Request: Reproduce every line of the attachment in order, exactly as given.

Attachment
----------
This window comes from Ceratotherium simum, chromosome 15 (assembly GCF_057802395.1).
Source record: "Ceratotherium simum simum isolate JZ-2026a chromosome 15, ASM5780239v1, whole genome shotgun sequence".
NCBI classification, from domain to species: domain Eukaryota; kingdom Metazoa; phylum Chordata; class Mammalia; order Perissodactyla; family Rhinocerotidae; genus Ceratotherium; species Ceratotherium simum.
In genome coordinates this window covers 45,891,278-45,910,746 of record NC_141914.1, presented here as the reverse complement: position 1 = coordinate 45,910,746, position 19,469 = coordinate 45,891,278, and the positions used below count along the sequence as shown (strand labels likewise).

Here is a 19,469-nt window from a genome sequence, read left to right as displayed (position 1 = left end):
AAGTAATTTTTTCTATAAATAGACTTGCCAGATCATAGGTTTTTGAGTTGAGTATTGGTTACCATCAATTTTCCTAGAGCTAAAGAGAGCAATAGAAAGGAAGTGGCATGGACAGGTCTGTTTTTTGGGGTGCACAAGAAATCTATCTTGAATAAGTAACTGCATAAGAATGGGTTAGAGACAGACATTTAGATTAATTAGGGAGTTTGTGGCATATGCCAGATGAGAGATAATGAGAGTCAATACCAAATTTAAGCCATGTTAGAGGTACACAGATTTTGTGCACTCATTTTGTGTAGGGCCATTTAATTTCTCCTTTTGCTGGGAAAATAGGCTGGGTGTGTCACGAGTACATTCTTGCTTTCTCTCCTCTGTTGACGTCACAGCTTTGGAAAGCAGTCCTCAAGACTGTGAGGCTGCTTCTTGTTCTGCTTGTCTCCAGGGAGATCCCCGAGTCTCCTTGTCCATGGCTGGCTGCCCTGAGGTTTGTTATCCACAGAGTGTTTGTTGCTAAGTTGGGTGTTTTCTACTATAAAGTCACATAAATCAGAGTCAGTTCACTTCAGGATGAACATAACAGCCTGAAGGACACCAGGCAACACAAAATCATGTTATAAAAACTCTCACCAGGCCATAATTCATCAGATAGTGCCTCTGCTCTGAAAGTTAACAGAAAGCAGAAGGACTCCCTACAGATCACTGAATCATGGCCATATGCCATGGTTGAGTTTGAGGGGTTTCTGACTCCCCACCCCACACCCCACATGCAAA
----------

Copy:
This window comes from Ceratotherium simum, chromosome 15 (assembly GCF_057802395.1).
Source record: "Ceratotherium simum simum isolate JZ-2026a chromosome 15, ASM5780239v1, whole genome shotgun sequence".
NCBI classification, from domain to species: domain Eukaryota; kingdom Metazoa; phylum Chordata; class Mammalia; order Perissodactyla; family Rhinocerotidae; genus Ceratotherium; species Ceratotherium simum.
In genome coordinates this window covers 45,891,278-45,910,746 of record NC_141914.1, presented here as the reverse complement: position 1 = coordinate 45,910,746, position 19,469 = coordinate 45,891,278, and the positions used below count along the sequence as shown (strand labels likewise).

Here is a 19,469-nt window from a genome sequence, read left to right as displayed (position 1 = left end):
AAGTAATTTTTTCTATAAATAGACTTGCCAGATCATAGGTTTTTGAGTTGAGTATTGGTTACCATCAATTTTCCTAGAGCTAAAGAGAGCAATAGAAAGGAAGTGGCATGGACAGGTCTGTTTTTTGGGGTGCACAAGAAATCTATCTTGAATAAGTAACTGCATAAGAATGGGTTAGAGACAGACATTTAGATTAATTAGGGAGTTTGTGGCATATGCCAGATGAGAGATAATGAGAGTCAATACCAAATTTAAGCCATGTTAGAGGTACACAGATTTTGTGCACTCATTTTGTGTAGGGCCATTTAATTTCTCCTTTTGCTGGGAAAATAGGCTGGGTGTGTCACGAGTACATTCTTGCTTTCTCTCCTCTGTTGACGTCACAGCTTTGGAAAGCAGTCCTCAAGACTGTGAGGCTGCTTCTTGTTCTGCTTGTCTCCAGGGAGATCCCCGAGTCTCCTTGTCCATGGCTGGCTGCCCTGAGGTTTGTTATCCACAGAGTGTTTGTTGCTAAGTTGGGTGTTTTCTACTATAAAGTCACATAAATCAGAGTCAGTTCACTTCAGGATGAACATAACAGCCTGAAGGACACCAGGCAACACAAAATCATGTTATAAAAACTCTCACCAGGCCATAATTCATCAGATAGTGCCTCTGCTCTGAAAGTTAACAGAAAGCAGAAGGACTCCCTACAGATCACTGAATCATGGCCATATGCCATGGTTGAGTTTGAGGGGTTTCTGACTCCCCACCCCACACCCCACATGCAAA